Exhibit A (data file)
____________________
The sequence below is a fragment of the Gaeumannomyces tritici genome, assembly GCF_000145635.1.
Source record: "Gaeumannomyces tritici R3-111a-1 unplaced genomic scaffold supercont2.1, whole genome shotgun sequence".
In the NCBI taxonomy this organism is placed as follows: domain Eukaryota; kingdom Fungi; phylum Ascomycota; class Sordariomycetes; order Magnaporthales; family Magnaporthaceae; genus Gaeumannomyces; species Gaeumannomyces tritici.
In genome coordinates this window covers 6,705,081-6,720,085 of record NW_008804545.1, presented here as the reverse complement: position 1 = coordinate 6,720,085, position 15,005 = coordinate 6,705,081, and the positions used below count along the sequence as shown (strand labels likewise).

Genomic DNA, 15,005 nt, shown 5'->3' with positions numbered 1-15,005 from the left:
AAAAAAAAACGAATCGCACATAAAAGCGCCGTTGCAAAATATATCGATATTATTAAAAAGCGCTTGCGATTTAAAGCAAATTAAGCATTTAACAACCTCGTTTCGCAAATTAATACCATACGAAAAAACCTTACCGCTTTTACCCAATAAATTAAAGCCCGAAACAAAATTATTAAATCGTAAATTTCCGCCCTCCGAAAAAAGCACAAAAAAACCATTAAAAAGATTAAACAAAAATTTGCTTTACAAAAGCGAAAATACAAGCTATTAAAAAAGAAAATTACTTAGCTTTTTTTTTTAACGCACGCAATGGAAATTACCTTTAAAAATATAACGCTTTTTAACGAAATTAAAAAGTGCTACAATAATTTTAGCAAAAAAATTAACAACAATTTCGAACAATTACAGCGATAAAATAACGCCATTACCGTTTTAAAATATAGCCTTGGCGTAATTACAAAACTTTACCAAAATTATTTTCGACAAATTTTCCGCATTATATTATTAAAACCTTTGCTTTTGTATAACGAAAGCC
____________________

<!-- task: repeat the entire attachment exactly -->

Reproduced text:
The sequence below is a fragment of the Gaeumannomyces tritici genome, assembly GCF_000145635.1.
Source record: "Gaeumannomyces tritici R3-111a-1 unplaced genomic scaffold supercont2.1, whole genome shotgun sequence".
In the NCBI taxonomy this organism is placed as follows: domain Eukaryota; kingdom Fungi; phylum Ascomycota; class Sordariomycetes; order Magnaporthales; family Magnaporthaceae; genus Gaeumannomyces; species Gaeumannomyces tritici.
In genome coordinates this window covers 6,705,081-6,720,085 of record NW_008804545.1, presented here as the reverse complement: position 1 = coordinate 6,720,085, position 15,005 = coordinate 6,705,081, and the positions used below count along the sequence as shown (strand labels likewise).

Genomic DNA, 15,005 nt, shown 5'->3' with positions numbered 1-15,005 from the left:
AAAAAAAAACGAATCGCACATAAAAGCGCCGTTGCAAAATATATCGATATTATTAAAAAGCGCTTGCGATTTAAAGCAAATTAAGCATTTAACAACCTCGTTTCGCAAATTAATACCATACGAAAAAACCTTACCGCTTTTACCCAATAAATTAAAGCCCGAAACAAAATTATTAAATCGTAAATTTCCGCCCTCCGAAAAAAGCACAAAAAAACCATTAAAAAGATTAAACAAAAATTTGCTTTACAAAAGCGAAAATACAAGCTATTAAAAAAGAAAATTACTTAGCTTTTTTTTTTAACGCACGCAATGGAAATTACCTTTAAAAATATAACGCTTTTTAACGAAATTAAAAAGTGCTACAATAATTTTAGCAAAAAAATTAACAACAATTTCGAACAATTACAGCGATAAAATAACGCCATTACCGTTTTAAAATATAGCCTTGGCGTAATTACAAAACTTTACCAAAATTATTTTCGACAAATTTTCCGCATTATATTATTAAAACCTTTGCTTTTGTATAACGAAAGCC